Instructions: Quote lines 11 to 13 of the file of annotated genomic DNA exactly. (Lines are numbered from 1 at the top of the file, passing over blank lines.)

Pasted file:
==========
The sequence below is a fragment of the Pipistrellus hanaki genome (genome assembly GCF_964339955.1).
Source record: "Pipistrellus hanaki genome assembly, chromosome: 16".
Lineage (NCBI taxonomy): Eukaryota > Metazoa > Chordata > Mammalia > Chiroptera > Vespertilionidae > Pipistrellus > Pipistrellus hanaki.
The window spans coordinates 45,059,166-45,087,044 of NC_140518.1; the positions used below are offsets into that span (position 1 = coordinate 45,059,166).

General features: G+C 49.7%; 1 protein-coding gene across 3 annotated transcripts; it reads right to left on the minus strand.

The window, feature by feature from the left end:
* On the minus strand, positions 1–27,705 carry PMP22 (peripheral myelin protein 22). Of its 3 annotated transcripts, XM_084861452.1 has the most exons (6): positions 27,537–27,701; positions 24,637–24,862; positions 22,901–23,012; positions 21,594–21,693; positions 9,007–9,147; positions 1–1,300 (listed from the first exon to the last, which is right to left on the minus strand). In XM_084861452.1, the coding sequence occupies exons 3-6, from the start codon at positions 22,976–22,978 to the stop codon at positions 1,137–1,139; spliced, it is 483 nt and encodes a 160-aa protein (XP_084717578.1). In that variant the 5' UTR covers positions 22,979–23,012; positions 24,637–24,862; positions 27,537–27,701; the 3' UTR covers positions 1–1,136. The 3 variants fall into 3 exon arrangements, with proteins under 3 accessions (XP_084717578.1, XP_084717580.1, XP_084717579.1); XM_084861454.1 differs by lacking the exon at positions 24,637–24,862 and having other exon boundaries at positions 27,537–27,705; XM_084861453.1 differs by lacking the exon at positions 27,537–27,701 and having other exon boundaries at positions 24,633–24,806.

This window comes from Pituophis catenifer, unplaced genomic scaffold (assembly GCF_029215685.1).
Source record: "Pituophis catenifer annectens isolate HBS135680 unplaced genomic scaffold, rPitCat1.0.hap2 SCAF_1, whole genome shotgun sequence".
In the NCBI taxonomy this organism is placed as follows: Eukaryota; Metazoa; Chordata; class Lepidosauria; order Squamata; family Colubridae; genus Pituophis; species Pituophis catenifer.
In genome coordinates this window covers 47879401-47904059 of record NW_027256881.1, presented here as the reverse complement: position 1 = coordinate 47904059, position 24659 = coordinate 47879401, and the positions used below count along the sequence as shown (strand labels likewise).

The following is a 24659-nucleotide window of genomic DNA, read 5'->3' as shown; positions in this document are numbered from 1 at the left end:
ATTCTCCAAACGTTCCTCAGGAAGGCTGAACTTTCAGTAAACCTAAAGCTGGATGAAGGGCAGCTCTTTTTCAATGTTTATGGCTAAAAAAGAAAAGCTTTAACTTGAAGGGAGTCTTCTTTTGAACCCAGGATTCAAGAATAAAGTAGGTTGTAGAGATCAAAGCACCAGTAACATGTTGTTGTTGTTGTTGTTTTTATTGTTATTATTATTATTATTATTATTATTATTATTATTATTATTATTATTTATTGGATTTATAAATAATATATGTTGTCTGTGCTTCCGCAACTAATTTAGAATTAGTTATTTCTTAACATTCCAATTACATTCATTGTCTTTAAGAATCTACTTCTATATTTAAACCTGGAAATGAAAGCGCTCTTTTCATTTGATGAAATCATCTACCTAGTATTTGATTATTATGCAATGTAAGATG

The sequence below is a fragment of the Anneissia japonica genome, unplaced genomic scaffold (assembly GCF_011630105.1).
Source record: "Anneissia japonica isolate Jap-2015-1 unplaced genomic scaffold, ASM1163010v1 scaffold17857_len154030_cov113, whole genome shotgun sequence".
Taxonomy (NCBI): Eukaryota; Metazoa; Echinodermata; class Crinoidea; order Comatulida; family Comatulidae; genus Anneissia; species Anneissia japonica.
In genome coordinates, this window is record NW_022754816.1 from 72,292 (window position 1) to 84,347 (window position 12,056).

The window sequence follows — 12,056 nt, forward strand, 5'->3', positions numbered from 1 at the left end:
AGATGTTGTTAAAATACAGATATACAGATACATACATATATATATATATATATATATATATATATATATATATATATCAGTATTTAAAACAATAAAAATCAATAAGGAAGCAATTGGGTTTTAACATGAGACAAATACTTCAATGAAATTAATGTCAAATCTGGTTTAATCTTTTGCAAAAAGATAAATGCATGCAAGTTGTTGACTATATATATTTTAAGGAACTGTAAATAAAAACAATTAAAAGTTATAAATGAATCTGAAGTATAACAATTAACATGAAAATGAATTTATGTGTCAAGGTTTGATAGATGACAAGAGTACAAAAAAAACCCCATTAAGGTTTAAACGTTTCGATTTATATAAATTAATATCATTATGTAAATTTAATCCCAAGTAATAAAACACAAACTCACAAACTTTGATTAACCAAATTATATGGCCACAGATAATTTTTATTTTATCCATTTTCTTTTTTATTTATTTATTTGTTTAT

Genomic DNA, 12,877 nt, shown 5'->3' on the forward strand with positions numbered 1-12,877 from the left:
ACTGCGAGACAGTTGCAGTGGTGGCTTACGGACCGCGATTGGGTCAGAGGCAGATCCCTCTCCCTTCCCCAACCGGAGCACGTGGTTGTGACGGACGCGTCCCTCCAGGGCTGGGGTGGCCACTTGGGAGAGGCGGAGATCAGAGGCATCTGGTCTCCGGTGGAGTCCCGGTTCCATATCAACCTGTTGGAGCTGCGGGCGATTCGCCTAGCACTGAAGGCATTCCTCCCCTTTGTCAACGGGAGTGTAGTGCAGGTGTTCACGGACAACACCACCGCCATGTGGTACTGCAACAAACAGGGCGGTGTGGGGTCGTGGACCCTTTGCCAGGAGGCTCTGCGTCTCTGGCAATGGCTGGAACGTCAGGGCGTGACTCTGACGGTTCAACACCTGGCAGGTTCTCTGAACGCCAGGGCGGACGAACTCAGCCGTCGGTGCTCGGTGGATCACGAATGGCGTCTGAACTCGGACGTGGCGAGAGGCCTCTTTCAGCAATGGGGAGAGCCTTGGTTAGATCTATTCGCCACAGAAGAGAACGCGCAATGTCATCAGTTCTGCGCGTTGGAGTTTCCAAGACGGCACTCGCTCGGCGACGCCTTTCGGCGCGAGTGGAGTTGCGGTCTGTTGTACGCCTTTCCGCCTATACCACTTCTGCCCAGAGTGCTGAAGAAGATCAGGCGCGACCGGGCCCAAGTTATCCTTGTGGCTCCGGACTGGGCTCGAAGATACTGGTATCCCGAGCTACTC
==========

In genome coordinates this window covers 47879401-47904059 of record NW_027256881.1, presented here as the reverse complement: position 1 = coordinate 47904059, position 24659 = coordinate 47879401, and the positions used below count along the sequence as shown (strand labels likewise).

The following is a 24659-nucleotide window of genomic DNA, read 5'->3' as shown; positions in this document are numbered from 1 at the left end:
ATTCTCCAAACGTTCCTCAGGAAGGCTGAACTTTCAGTAAACCTAAAGCTGGATGAAGGGCAGCTCTTTTTCAATGTTTATGGCTAAAAAAGAAAAGCTTTAACTTGAAGGGAGTCTTCTTTTGAACCCAGGATTCAAGAATAAAGTAGGTTGTAGAGATCAAAGCACCAGTAACATGTTGTTGTTGTTGTTGTTTTTATTGTTATTATTATTATTATTATTATTATTATTATTATTATTATTATTATTTATTGGATTTATAAATAATATATGTTGTCTGTGCTTCCGCAACTAATTTAGAATTAGTTATTTCTTAACATTCCAATTACATTCATTGTCTTTAAGAATCTACTTCTATATTTAAACCTGGAAATGAAAGCGCTCTTTTCATTTGATGAAATCATCTACCTAGTATTTGATTATTATGCAATGTAAGATG